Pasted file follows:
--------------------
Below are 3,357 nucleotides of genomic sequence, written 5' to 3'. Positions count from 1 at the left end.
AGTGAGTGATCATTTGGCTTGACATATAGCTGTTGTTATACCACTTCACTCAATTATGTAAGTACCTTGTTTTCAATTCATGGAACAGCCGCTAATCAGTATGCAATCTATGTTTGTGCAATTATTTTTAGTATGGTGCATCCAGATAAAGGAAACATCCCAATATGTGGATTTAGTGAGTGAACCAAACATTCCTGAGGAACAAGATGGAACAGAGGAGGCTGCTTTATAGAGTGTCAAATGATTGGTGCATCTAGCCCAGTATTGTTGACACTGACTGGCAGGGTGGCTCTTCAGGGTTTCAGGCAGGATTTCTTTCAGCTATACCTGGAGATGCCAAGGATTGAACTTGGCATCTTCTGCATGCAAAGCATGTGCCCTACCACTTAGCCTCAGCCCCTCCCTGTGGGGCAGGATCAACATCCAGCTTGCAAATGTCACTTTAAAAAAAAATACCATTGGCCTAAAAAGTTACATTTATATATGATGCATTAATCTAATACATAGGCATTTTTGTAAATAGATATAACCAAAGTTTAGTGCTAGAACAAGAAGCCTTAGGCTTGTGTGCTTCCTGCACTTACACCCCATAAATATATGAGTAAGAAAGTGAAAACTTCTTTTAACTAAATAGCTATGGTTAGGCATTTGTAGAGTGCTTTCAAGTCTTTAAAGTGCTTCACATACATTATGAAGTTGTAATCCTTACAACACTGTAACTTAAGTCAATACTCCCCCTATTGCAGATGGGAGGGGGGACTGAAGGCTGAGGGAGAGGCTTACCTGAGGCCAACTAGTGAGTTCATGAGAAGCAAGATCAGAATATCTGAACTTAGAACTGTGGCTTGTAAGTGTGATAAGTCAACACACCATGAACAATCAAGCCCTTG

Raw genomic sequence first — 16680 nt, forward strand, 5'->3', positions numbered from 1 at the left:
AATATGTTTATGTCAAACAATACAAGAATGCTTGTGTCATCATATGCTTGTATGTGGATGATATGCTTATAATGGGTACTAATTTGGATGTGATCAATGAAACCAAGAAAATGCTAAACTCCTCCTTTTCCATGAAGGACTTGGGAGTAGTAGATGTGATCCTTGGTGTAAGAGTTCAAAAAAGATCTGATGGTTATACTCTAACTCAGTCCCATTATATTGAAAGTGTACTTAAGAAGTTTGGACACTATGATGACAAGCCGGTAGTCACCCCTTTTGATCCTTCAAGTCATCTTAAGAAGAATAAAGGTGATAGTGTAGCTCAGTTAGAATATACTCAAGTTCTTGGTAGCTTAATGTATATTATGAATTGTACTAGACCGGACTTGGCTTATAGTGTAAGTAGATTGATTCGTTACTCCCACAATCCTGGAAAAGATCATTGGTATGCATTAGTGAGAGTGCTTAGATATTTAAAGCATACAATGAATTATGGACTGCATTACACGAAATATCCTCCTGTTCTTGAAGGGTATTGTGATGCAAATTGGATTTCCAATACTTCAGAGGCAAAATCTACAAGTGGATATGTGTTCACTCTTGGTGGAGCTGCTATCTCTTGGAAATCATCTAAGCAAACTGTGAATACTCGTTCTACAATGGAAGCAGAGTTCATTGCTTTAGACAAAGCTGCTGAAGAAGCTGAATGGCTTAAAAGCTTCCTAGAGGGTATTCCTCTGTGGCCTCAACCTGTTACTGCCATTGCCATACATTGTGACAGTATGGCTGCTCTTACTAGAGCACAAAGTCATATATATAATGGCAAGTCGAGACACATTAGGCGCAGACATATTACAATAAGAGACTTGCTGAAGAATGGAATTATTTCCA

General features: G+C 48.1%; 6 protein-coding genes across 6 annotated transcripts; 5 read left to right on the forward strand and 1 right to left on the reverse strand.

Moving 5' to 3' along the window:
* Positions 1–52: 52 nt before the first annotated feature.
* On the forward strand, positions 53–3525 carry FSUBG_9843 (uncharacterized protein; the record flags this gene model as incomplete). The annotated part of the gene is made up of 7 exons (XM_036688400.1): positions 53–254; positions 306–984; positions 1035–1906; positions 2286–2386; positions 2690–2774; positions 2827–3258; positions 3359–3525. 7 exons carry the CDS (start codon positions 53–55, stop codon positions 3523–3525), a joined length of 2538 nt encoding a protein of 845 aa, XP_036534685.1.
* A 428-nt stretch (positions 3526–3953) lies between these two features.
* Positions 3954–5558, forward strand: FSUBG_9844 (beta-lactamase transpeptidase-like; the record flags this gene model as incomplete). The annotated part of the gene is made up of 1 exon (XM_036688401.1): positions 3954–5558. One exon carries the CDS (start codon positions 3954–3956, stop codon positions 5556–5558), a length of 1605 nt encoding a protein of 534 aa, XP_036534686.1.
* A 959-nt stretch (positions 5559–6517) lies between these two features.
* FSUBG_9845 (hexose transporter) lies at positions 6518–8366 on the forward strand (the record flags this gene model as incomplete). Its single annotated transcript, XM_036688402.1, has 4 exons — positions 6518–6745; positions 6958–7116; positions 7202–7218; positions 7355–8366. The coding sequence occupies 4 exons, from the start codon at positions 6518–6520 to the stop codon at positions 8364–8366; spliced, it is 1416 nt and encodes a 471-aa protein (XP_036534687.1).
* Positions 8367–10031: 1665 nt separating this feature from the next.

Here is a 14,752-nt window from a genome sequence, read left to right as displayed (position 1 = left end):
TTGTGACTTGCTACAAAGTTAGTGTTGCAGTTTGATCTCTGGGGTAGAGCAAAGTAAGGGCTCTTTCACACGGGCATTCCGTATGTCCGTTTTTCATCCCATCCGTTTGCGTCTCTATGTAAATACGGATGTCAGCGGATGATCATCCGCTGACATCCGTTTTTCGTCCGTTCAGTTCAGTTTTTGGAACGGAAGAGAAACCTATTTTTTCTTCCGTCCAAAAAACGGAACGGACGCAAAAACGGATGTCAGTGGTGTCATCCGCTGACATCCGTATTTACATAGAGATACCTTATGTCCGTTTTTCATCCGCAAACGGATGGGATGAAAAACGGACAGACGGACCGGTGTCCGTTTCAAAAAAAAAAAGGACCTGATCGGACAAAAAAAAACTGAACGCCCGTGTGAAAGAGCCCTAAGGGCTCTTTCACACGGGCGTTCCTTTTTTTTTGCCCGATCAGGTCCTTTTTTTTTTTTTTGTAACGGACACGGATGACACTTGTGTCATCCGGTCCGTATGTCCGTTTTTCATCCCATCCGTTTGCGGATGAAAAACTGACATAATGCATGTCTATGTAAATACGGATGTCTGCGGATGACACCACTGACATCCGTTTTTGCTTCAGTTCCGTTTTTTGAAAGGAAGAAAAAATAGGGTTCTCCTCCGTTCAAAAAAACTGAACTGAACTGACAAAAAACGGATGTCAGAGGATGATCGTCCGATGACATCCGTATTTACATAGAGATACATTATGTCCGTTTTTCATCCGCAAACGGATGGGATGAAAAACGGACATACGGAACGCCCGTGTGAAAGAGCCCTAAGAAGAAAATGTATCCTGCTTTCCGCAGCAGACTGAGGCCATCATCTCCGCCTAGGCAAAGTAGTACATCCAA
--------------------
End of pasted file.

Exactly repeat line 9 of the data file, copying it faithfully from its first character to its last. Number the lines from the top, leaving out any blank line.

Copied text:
* A 428-nt stretch (positions 3526–3953) lies between these two features.